Section 936 and how it messed up Puerto Rico

by Jul 17, 2020Opinion1 comment

Now more than ever, voices of the media are hotly contesting American dependence on imports from foreign countries. This is not a new revelation. However, this phenomenon is not simply due to lower labor costs and higher efficiency. Some of this dependence is correlated with the Clinton administration’s slow repeal of Section 936, an Internal Revenue Service tax code which provided heavy tax breaks to corporations who established businesses in Puerto Rico. Simply put, parent companies were able to either partially or completely avoid paying federal income taxes for their subsidiaries, as long as they sent out their earnings as dividends. 

Section 936 is a complicated point of discussion. At face value, this bill could have been motivated by a desire to increase the domestic economy of Puerto Rico. However, that wouldn’t historically align with American interests. American forces sought to obtain imperial control over Puerto Rico because of its geological advantages in regards to military operations, as well as the possible industries that could be of use to the US economy. If we were really concerned with the liberation of Puerto Rico from Spanish rule, why did we not simply step away and allow them to live on as a sovereign nation?

I believe that Section 936 was originally created to encourage the profitability of Puerto Rico as an asset of the United States– not to bring prosperity to the Puerto Rican people themselves. However, it did nonetheless. While corporations benefited vastly more than the local residents, this influx of industry into Puerto Rico drove their economy into a steady upward climb. It would be unethical of me to leave out some important notes: the Puerto Rican unemployment rate remained significantly higher than that on the mainland, while the average income was much lower. Furthermore, many saw this as yet another barrier to statehood, which would provide far better resources and protections for Puerto Rican residents. The difference is, a tax credit was initially seen as making Puerto Rico more profitable for mainland industries, while providing them with statehood was not. Was Section 936 the perfect solution for Puerto Rico’s economic instability? No. Unfortunately, if change happens in America, the best way to fast track it is by backing it with monetary value. It is undeniable that Section 936 set the stage for Puerto Rico’s place in hosting multiple large industries, especially those related to pharmaceuticals. Section 936 was a blessing, but mostly a curse. It encouraged a somewhat better economy for Puerto Rico, but if that tax code were to ever expire, the consequences would have been catastrophic.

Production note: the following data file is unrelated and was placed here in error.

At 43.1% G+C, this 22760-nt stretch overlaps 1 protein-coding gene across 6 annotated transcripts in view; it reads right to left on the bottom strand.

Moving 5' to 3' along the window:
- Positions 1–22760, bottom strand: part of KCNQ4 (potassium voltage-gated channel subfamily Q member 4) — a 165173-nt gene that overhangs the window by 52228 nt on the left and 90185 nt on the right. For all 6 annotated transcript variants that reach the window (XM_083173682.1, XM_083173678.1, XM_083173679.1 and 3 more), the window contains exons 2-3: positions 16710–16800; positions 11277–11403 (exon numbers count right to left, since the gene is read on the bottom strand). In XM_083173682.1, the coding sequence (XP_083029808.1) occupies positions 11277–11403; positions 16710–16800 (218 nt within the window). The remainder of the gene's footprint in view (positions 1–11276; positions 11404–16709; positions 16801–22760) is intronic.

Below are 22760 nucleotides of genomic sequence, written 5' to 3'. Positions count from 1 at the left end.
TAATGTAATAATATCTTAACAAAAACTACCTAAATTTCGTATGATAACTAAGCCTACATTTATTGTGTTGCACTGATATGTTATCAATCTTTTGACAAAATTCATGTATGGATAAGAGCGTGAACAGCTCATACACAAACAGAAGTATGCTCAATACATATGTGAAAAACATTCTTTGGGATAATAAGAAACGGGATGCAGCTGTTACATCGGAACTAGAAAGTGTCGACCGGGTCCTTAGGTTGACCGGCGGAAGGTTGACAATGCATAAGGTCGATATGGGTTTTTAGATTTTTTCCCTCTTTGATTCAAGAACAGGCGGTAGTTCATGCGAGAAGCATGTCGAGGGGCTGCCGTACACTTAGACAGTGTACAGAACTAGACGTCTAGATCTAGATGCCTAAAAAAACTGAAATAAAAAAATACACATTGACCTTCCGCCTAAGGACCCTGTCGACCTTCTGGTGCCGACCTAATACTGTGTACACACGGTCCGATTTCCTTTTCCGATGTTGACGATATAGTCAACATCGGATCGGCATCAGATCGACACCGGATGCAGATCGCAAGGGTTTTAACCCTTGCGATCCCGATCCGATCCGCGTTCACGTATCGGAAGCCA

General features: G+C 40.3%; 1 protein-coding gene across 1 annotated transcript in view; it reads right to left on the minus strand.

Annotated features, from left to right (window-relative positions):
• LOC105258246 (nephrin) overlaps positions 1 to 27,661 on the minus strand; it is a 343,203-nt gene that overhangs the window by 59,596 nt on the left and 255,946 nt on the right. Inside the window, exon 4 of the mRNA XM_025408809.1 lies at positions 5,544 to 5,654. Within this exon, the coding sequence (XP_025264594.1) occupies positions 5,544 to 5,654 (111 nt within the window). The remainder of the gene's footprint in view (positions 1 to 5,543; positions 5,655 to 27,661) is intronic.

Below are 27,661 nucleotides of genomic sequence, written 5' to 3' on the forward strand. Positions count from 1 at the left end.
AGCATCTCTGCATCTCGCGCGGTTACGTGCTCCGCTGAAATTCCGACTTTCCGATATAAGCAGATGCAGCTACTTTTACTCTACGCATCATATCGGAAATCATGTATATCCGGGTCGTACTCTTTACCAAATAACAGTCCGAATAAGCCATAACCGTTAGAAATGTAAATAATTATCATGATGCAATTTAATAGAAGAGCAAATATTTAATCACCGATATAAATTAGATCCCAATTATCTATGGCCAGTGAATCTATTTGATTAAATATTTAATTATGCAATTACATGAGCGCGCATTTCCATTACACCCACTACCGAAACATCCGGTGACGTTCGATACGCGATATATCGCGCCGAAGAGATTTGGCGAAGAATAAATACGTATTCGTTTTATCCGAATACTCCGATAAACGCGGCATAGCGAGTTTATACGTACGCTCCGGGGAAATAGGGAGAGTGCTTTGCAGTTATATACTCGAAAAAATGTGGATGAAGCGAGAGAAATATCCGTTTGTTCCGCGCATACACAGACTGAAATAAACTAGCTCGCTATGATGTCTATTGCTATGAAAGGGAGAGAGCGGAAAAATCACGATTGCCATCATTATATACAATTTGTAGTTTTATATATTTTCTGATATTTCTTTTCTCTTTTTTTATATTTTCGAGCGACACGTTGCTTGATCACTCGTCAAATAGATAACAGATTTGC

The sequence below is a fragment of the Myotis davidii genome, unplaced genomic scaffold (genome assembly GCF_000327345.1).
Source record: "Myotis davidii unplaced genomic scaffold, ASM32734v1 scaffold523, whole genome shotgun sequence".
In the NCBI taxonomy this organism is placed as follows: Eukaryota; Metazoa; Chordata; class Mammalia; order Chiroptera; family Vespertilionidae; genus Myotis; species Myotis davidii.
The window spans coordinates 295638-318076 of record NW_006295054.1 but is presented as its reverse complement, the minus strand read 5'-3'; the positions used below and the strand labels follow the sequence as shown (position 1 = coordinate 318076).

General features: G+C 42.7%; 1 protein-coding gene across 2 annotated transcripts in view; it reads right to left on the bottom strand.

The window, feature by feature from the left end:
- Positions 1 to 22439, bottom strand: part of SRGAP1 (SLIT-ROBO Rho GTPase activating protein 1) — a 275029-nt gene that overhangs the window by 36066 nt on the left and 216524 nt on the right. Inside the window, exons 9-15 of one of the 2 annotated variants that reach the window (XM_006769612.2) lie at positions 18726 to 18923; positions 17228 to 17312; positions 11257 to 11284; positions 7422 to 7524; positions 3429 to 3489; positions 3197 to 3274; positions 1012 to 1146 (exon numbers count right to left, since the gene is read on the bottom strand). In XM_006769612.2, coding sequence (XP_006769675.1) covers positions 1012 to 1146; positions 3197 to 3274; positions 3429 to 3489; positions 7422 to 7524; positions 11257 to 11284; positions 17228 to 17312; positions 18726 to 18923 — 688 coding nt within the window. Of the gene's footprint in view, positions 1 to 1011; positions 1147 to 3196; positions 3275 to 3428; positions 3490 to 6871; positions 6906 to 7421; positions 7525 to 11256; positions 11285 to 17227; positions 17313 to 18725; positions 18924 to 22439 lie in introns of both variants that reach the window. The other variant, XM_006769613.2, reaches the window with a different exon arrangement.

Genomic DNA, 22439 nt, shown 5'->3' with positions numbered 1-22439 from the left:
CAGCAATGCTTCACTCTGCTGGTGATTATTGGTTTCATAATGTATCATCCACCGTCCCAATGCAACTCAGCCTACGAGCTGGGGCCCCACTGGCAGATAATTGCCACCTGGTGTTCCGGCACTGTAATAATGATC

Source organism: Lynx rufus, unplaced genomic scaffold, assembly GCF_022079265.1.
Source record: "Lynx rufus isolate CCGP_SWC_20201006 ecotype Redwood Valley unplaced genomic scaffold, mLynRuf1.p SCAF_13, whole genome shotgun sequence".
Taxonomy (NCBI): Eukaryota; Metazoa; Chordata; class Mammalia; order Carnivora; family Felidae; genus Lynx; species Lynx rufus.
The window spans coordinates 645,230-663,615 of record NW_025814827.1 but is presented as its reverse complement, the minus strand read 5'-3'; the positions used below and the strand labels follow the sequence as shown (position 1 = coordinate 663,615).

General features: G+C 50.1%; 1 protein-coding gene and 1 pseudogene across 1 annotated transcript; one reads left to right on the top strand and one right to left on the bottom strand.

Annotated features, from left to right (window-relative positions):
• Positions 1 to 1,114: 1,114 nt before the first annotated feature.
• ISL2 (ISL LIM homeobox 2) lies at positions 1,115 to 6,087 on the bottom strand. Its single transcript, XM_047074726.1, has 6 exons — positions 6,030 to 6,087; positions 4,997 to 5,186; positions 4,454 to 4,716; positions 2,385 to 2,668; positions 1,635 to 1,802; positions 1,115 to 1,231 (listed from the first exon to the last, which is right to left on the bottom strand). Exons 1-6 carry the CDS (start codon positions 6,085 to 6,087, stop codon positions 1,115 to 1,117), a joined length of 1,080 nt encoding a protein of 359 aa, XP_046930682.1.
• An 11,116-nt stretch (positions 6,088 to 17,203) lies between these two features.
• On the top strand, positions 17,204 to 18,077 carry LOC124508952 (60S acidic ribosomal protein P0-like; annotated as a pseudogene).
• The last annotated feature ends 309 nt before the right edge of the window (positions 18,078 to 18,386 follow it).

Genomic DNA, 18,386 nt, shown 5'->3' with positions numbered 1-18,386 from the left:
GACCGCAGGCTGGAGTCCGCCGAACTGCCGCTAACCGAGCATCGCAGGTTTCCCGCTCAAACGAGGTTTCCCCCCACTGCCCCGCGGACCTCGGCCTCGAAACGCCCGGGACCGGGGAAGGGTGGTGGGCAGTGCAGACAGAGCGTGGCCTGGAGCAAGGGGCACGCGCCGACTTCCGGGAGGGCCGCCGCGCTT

And that they were. In 1996, The Clinton administration quietly slipped the expiration of Section 936 into a bill that raised the minimum wage for millions of Americans. This transition was set to happen over the course of ten years. In that time, Puerto Rico lost close to 40% of their manufacturing related positions. The loss of Section 936 was the beginning of a downward spiral for Puerto Rico. Lacking tax incentives, many corporations flocked to China in an effort to replace their lost advantages. Although there were other factors, this led to Puerto Rico’s notorious debt mountain, as they were forced to borrow funds, filling the gaping hole that manufacturing left in its wake. This particular tax credit backed a significant part of their job market. There was nothing else to fall back on after it was gone. Puerto Rico was left with a crumbling economy, a fleeing job force, and held little place in the minds of politicians. While reestablishing 936 is certainly not the answer, the American government should recognize it’s hand in setting them up for substantial gains– and massive failure.